PGI Leadership Attends the Association of Black Psychologists’ 54th Annual Conference

Pacifica Graduate Institute Leadership Attends the Association of Black Psychologists’ 54th Annual Conference, “Homecoming: (Re) Claiming our Divine African Knowing, Being, Doing, and Belonging”


The Association of Black Psychologists (ABPsi) holds the mission of liberating the African Mind, empowering the African Character, and advancing the profession of African psychology. Their 54th annual conference, held July 19th-22nd, furthered this mission with the theme of “Homecoming: (Re) Claiming our Divine African Knowing, Being, Doing, and Belonging.” Dr. Thema Bryant, president of the APA, energized the conference with her presence and voiced the sentiment shared by many that “We are surviving but shattered—disconnected, unfulfilled, and fragmented. Many of us are thirsty and exhausted. I see us living a life in response to the atrocities instead of in spite of them. But we desire to be made whole.”

Pacifica’s leadership and scholars, among them Dr. Leonie Mattison (CEO and President of Pacifica Graduate Institute), Dr. Rica Toribio (Vice President of Enrollment Management), Dr. Loraine Devos-Comby (Provost and Vice President of Academic Affairs), Norma Mesa (Director of Human Resources), and Loralee Scott (Senior Director, Pacifica Extension) were delighted to attend the conference. As Dr. Mattison summed it eloquently, “The ABPsi 54th conference created an energetic, psychologically safe, and culturally responsive healing space to breathe, listen, learn, connect, and reflect on the work Pacifica is doing to make depth psychology, education, and services affordable and accessible to everyone. In this moment of onward expansion, I appreciated the opportunity to be with the right people at the right time and in the right place doing the right thing with grit, gratitude and grace.”

All who attended found the conference both inspiring and an important reminder. Dr. Devos-Comby felt the conference offered her an opportunity “to further reflect on the experiences of our African American colleagues who have been marginalized in the field of Psychology. This felt particularly relevant as we want to bring more diverse faculty to Pacifica. ABPsi reinforced my conviction that Pacifica has a critical role to play in social justice.” And Dr. Toribio relates that the conference “concretized my sentiments that it is imperative that Pacifica be more inclusive in its reach as there is no deficit of BIPOC academics and professionals who could inarguably contribute to our discourses but are not converging towards our campuses. It is, therefore, exigent that Pacifica pivots and makes Depth Psychology accessible to all, so that the institute can have a multitude of voices needed to properly tend soul in and of the world.”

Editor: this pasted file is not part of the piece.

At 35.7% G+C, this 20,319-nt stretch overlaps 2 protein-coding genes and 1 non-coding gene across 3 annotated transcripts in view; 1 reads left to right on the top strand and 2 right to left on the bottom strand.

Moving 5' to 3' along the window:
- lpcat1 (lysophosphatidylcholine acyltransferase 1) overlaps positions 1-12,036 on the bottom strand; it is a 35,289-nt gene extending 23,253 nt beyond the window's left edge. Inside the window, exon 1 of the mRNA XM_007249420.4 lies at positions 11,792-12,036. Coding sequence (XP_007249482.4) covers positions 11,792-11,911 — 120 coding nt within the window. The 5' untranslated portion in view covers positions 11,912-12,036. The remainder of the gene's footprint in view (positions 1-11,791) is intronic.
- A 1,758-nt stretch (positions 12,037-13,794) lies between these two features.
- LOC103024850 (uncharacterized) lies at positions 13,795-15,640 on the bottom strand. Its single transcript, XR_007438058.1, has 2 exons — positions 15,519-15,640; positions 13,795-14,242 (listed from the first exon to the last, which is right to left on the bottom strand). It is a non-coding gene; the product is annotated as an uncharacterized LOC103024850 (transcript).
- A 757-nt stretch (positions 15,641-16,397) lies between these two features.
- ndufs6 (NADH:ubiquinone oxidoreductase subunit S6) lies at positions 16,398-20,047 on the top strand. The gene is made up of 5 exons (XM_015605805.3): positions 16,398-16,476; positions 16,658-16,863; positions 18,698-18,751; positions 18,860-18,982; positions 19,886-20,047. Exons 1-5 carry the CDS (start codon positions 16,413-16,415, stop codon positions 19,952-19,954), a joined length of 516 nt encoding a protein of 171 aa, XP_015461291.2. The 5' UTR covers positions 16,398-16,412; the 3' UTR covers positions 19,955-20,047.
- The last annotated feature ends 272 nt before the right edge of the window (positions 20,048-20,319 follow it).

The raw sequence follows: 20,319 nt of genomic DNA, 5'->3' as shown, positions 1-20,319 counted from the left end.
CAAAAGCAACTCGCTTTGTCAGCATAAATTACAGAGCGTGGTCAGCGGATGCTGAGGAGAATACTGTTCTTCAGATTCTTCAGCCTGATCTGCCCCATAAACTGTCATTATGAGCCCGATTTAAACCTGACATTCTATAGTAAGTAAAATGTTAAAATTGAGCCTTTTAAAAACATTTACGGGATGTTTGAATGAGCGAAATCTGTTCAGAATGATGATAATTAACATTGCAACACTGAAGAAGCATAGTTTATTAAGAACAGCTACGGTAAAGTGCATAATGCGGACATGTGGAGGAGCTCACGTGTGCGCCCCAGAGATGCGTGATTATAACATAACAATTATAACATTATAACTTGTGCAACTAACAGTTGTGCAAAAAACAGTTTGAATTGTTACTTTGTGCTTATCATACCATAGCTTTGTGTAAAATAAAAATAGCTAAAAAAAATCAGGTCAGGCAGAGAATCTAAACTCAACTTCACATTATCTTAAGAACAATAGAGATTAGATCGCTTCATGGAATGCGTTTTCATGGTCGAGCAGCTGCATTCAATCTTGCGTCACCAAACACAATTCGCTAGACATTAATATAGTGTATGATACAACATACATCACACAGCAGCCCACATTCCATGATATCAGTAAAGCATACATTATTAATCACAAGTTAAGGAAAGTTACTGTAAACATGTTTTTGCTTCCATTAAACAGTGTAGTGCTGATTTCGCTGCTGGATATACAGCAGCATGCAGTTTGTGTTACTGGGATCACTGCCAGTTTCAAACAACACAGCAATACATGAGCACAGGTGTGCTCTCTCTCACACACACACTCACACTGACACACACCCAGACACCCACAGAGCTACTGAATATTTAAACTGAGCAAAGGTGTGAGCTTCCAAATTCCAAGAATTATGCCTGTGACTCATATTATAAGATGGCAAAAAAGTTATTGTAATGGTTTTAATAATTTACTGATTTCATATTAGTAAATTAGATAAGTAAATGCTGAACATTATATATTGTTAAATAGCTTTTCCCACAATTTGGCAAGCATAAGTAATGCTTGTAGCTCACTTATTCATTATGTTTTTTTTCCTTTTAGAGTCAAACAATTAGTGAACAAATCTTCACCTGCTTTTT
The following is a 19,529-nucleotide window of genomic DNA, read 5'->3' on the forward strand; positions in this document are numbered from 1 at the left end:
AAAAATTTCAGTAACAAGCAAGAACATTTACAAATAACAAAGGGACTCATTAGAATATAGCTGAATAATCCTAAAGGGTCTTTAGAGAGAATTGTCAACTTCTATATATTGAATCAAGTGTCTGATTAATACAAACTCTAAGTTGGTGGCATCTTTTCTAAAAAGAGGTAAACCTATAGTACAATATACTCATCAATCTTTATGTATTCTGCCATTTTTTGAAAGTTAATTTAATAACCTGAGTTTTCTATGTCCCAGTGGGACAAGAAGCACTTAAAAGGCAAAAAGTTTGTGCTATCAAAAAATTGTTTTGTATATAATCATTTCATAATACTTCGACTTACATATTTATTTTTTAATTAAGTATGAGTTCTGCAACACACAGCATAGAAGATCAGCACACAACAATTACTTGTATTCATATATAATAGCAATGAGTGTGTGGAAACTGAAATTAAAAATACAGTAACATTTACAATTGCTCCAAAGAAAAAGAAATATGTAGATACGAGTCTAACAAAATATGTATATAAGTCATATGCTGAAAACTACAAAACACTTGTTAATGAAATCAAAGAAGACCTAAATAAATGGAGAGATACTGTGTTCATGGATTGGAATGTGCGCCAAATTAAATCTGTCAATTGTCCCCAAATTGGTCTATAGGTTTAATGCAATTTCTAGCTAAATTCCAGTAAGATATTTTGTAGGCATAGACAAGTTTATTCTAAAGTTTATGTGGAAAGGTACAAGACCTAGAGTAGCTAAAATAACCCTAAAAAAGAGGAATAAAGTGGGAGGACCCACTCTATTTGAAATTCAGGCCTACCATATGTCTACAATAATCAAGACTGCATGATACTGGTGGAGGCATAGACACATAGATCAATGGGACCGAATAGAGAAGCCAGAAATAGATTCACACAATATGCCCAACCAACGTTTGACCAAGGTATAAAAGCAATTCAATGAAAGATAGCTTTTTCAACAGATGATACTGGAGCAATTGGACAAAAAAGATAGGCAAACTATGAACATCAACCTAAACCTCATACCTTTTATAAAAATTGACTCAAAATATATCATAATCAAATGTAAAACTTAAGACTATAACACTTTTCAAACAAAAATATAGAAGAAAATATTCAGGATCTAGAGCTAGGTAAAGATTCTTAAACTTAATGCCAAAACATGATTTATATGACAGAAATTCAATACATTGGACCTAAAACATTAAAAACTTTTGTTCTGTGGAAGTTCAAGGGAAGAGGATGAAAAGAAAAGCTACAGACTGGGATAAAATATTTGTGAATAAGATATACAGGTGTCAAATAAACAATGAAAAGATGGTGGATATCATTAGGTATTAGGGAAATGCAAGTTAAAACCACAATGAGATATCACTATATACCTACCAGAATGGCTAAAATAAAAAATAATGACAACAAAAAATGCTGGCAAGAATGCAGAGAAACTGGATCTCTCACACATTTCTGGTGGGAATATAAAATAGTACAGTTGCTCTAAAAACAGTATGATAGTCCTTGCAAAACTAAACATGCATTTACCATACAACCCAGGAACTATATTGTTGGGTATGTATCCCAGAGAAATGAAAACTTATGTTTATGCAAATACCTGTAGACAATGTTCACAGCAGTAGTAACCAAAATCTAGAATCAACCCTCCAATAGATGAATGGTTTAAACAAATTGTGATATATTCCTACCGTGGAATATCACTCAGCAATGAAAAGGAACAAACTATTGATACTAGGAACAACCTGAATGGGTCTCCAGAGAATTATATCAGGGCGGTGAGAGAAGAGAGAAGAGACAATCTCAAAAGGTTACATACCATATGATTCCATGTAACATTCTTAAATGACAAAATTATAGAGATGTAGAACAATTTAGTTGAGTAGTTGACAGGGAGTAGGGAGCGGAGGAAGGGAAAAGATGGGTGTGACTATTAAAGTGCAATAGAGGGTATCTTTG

For Loralee Scott, the conference was transformational:

“I was grateful for the privilege of attending the ABPsi conference. While it held much of what I expected: excellent speakers, engaging clinical workshops, diverse and creative perspectives, the piece that spoke most deeply was an opportunity to walk into the closing moments of an African drumming session, where a group of drummers was beating out a rhythm as groups of people, some dressed in traditional African garb, some in yoga wear, danced their way across the expansive floor while onlookers clapped to the rhythm and cheered them on. The ancestors were palpable in that room and they were dancing with us. I walked out of that room smiling at the transgressive perfection of dancing to drums at a clinical psychological conference.

“In many cultures the drum is seen as a sacred tool connecting heaven and earth and maintaining the rhythm of the world order.  Following the sound of the drums reminded me of the critical importance of making space for soul to show up and remind us that even in the most academic of settings, we need to kick off our shoes and join in the dance in order to truly learn.”

Angela Borda is a writer for Pacifica Graduate Institute, as well as the editor of the Santa Barbara Literary Journal. Her work has been published in Food & Home, Peregrine, Hurricanes & Swan Songs, Delirium Corridor, Still Arts Quarterly, Danse Macabre, and is forthcoming in The Tertiary Lodger and Running Wild Anthology of Stories, Vol. 5.